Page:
Throughout the play, Abigail was lying to everyone in the community in order to save herself from the rope and because she was afraid to be hung. Not only did she lie to the officials, but she made all the other girls who went to the forest with her do the same thing; "Now look you. All of you. We danced. And Tituba conjured Ruth Putnam's dead sisters. And that is all. And mark this. Let either of you breathe a word, or the edge of a word, about other things, and I will come to you in the black of some terrible night and I will bring a point reckoning that will shudder you," (Miller 1034.) It wasn't until Proctor was told by Abigail about them lying that he decided to use it against her in court in order to get his wife, Elizabeth out of jail. But Danforth, the judge, never accepted the fact that she was lying and the lives of innocent people had been taken. Because there was fear going around with all Americans, including those with high official powers, the Patriot Act was passed by Congress and President Bush. It called for extra surveillance in airports, borders, and anyway that people from other nations were entering, or leaving the country. It was made directly after the attacks as an effort against terrorism. Because it was riding on the fear that was overtaking the nation, Jennifer Van Burgen says that it was in a way taking away checks and balances of citizens rights. Based on what Burgen and Miller say, it resembles the change in Reverend Hale's beliefs about Abigail. He had opened his eyes to see that Abigail was lying the whole time and tried to stop the hanging of innocent people but Danforth would turn his ideas down because they were already too into the hysteria; Danforth was afraid people would find out and go after him. This was happening with The Administration during Bush's presidency. Some Congress members were trying to voice out their ideas on the Patriot Act by repealing it or revising its terms. But it had been late for him to do anything (Mass Hysteria 9/11.)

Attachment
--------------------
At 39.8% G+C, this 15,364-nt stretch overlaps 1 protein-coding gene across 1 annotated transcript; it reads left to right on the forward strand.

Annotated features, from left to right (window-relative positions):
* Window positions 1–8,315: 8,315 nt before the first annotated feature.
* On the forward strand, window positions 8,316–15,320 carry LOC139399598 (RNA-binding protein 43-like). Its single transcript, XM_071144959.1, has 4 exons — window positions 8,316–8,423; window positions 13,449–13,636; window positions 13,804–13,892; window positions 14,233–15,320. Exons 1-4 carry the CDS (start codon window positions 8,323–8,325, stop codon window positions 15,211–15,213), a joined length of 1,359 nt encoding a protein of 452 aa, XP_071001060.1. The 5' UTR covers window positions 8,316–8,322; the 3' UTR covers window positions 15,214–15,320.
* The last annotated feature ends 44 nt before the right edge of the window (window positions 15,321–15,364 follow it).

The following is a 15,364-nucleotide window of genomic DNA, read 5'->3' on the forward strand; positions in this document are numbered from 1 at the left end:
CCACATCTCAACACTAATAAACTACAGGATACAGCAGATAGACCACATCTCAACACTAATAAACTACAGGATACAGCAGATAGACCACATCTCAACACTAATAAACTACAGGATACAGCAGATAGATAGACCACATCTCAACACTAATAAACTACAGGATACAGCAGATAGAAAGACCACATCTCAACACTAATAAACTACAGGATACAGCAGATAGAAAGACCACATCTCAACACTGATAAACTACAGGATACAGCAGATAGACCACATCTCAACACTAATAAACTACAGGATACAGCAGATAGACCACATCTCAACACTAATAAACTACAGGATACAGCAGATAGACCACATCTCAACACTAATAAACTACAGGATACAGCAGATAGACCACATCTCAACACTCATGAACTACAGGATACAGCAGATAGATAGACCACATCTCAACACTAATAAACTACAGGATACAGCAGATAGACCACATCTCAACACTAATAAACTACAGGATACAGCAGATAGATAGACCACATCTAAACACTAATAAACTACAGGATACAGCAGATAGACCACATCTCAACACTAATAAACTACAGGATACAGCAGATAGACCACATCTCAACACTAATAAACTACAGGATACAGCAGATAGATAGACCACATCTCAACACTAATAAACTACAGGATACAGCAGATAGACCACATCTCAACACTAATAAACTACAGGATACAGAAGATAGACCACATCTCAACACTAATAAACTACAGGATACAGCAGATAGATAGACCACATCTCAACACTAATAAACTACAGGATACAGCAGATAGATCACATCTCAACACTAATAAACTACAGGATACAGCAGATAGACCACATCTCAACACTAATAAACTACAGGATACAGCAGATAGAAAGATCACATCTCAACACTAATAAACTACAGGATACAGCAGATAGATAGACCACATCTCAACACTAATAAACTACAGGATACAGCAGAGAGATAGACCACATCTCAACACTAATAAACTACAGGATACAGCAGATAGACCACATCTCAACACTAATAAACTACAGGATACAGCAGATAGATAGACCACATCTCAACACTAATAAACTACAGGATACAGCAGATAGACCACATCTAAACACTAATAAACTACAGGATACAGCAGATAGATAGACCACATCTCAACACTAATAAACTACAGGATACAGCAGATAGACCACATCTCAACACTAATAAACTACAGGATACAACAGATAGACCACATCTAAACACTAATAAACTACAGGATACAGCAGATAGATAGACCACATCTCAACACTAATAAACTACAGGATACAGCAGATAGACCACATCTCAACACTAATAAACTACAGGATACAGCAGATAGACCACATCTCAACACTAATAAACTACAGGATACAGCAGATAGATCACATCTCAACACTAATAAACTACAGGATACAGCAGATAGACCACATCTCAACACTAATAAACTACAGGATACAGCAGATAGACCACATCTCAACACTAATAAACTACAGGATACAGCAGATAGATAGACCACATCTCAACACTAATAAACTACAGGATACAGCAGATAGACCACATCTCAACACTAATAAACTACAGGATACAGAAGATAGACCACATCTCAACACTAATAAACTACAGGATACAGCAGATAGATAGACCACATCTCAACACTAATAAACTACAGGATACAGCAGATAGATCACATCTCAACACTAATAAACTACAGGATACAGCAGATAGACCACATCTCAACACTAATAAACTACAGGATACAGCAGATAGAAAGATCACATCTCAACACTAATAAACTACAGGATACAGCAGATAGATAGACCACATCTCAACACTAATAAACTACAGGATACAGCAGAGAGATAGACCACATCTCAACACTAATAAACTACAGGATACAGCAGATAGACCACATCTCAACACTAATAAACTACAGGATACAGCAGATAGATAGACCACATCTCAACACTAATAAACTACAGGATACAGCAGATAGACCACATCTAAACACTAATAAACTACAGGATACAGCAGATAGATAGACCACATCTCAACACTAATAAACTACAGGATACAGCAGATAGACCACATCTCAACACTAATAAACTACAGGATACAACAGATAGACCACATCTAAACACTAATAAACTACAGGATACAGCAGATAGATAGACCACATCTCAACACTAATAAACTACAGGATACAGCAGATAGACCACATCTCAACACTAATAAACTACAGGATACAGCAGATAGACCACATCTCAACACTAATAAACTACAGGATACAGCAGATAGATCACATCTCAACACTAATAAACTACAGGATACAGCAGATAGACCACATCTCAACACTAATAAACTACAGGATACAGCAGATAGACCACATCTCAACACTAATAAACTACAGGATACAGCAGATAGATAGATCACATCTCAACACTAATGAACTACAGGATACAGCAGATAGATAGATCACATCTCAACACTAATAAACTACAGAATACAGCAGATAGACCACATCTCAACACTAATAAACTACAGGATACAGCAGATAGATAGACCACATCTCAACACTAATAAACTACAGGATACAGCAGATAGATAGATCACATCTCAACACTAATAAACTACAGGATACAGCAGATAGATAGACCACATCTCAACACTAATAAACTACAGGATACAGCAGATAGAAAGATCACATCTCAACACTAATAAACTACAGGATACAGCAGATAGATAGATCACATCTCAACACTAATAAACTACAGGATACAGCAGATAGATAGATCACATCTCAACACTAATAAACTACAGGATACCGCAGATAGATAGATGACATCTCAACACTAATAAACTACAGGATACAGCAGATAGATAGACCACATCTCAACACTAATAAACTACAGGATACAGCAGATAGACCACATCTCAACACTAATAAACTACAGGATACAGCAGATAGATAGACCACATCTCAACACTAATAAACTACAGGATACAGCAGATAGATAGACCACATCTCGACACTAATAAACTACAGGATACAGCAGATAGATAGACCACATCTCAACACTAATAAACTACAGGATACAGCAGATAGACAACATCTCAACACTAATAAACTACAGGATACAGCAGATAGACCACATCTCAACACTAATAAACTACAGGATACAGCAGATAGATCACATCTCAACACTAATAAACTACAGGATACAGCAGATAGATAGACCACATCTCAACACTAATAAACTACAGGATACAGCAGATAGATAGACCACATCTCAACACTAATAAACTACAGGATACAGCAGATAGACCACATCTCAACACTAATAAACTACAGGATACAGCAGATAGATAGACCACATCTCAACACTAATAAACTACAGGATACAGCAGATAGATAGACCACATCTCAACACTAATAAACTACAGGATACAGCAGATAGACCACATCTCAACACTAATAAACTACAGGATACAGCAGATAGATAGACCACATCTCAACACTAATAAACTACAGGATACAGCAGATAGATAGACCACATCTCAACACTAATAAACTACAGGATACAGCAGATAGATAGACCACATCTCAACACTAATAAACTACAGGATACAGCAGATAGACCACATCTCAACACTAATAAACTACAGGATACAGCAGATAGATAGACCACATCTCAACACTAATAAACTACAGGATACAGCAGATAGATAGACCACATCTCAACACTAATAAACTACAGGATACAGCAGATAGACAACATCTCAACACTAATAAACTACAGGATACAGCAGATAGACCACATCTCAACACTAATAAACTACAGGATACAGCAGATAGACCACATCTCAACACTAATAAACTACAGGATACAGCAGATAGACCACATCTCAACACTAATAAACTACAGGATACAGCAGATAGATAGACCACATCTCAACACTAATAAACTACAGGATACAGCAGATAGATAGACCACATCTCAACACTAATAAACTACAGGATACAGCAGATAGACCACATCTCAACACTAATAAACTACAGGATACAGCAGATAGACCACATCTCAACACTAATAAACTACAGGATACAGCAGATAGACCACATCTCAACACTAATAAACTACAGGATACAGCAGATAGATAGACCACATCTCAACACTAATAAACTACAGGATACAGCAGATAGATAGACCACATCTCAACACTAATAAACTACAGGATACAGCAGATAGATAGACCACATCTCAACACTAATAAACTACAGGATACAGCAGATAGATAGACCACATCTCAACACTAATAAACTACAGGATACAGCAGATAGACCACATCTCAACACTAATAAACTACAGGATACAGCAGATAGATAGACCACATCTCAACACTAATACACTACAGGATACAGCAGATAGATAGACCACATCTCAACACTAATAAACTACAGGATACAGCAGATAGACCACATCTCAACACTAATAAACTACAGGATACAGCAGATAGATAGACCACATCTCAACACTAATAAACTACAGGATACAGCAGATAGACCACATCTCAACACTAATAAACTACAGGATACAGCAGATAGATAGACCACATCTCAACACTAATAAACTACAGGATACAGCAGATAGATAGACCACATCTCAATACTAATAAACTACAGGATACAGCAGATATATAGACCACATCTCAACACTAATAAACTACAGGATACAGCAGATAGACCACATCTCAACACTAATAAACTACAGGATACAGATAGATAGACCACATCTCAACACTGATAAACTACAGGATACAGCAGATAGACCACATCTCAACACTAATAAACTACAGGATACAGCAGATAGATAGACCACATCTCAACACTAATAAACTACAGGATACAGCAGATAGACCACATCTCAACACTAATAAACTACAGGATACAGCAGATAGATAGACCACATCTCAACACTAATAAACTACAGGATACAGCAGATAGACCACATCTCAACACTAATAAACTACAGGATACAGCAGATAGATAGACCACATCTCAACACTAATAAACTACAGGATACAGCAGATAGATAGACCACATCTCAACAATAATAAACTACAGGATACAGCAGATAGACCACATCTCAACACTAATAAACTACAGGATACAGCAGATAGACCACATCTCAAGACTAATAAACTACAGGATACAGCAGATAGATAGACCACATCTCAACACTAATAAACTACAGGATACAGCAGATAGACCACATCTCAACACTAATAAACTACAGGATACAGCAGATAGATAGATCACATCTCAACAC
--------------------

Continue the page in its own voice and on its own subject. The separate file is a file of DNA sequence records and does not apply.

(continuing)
Fear has caused people to be disrespectful to other nationalities or religions and do things that do not have logical reasoning behind it; fear drives fear

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  • Giger, J. N., & Davidhizar, R. (2002). Culturally competent care: Emphasis on understanding the people of Afghanistan, Afghanistan Americans, and Islamic culture and religion. International Nursing Review, 49, 79–86.
  • N.A. "9/11 Attacks." A&E Television Networks, n.d. Web. 05 Dec. 2014.
  • N.A "Connections to The Crucible." Mass Hysteria 9/11. N.p., n.d. Web. 07 Dec. 2014.
  • N.A "Journal OfMuslim Mental Health." Attitudes Toward Muslim Americans Post-9/11. N.p., n.d. Web. 06 Dec. 2014.
  • N.A "PATRIOT Act." Electronic Frontier Foundation. N.p., n.d. Web. 07 Dec. 2014.
  • Sheridan, L. P. (2006). Islamophobia Pre-and Post-September 11th, 2001. Journal of Interpersonal Violence, 21, 317–336.
  • Van Burgen, Jennifer. "The USA PATRIOT Act Was Planned Before 9/11, Jennifer Van Bergen, 5/20/02." The USA PATRIOT Act Was Planned Before 9/11, Jennifer Van Bergen, 5/20/02. N.p., n.d. Web. 07 Dec. 2014.